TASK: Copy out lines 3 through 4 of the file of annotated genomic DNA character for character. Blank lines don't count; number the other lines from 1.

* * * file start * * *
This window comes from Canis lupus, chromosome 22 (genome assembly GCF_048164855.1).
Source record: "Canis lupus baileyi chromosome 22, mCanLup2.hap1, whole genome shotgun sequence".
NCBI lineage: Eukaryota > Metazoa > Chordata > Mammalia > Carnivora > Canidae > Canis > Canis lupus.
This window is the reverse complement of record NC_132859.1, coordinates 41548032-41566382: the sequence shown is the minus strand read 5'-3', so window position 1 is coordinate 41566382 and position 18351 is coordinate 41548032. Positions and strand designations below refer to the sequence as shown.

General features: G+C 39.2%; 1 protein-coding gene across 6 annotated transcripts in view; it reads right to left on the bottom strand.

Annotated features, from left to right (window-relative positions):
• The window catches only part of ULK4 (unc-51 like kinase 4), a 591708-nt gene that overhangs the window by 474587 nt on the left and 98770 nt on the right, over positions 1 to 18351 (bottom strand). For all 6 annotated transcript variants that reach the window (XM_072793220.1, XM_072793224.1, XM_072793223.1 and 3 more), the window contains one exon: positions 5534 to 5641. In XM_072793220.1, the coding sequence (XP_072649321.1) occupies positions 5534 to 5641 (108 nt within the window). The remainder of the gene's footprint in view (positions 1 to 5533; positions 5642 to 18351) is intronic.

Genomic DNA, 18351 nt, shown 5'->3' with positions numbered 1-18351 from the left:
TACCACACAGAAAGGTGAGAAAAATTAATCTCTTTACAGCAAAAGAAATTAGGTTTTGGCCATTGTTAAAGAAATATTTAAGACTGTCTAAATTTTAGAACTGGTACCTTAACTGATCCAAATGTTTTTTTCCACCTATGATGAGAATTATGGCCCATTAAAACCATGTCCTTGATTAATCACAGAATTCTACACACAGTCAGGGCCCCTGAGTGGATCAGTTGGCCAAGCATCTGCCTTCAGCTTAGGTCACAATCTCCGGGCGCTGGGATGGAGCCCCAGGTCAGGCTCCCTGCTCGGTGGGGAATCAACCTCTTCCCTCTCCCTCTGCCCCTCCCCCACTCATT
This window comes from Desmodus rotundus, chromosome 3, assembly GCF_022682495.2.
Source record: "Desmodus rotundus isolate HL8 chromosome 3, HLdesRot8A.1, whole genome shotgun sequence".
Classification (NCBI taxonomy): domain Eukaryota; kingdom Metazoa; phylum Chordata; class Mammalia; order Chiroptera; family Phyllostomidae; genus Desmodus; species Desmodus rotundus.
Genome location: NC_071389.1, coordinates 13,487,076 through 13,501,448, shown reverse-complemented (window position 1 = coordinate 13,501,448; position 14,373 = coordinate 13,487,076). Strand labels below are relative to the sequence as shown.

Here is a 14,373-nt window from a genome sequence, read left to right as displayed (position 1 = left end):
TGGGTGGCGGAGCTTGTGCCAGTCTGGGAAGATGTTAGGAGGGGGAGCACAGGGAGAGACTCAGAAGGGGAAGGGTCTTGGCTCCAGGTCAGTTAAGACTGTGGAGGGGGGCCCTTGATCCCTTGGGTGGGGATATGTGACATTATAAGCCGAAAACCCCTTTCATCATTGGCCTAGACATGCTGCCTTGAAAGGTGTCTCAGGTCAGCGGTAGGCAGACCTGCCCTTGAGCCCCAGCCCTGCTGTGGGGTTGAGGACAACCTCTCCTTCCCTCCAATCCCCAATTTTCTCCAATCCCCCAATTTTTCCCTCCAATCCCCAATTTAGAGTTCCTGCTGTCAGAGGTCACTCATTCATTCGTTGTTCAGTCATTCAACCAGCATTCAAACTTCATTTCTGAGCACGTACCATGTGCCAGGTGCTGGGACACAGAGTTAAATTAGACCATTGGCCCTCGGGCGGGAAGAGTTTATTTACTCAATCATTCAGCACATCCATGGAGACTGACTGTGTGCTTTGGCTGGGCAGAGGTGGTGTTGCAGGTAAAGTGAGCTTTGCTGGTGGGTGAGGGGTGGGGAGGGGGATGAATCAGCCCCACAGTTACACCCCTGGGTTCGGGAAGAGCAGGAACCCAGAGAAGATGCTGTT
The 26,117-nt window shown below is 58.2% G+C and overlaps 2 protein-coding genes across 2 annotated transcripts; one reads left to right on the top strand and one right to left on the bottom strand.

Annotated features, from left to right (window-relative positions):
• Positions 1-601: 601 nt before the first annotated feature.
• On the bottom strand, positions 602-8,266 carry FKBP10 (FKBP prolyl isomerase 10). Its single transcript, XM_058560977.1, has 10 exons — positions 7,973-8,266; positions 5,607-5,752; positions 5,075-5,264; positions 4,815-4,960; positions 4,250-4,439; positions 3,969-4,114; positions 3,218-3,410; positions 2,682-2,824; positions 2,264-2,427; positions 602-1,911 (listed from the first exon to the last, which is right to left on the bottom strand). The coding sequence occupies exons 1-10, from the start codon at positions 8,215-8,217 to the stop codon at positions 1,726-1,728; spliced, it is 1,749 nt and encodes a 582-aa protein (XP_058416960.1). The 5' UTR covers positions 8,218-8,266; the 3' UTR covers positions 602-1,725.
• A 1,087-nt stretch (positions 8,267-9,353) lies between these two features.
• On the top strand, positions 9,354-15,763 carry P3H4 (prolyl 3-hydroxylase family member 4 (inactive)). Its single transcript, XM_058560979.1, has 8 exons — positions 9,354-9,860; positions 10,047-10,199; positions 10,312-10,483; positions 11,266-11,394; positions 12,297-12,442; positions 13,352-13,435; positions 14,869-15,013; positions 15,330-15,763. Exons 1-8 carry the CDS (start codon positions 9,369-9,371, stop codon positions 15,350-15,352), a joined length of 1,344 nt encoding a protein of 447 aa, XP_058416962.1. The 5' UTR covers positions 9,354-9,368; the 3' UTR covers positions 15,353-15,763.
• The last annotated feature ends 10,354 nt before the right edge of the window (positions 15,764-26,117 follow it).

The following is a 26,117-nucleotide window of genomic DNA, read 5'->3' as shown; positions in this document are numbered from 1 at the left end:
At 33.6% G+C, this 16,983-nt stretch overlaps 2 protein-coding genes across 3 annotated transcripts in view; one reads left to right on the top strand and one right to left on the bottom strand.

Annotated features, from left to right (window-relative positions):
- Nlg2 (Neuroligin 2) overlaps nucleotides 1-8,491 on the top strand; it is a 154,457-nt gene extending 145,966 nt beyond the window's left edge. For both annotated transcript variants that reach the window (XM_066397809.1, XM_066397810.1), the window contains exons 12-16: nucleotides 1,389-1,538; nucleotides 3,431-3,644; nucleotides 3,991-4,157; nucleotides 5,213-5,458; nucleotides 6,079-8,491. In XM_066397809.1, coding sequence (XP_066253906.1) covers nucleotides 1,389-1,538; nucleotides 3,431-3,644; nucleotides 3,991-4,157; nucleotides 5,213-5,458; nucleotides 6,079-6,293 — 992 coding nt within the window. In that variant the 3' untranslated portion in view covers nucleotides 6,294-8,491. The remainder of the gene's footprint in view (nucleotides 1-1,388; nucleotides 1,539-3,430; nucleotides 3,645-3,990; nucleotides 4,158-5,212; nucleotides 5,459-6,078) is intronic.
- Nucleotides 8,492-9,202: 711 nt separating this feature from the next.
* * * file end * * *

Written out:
NCBI lineage: Eukaryota > Metazoa > Chordata > Mammalia > Carnivora > Canidae > Canis > Canis lupus.
This window is the reverse complement of record NC_132859.1, coordinates 41548032-41566382: the sequence shown is the minus strand read 5'-3', so window position 1 is coordinate 41566382 and position 18351 is coordinate 41548032. Positions and strand designations below refer to the sequence as shown.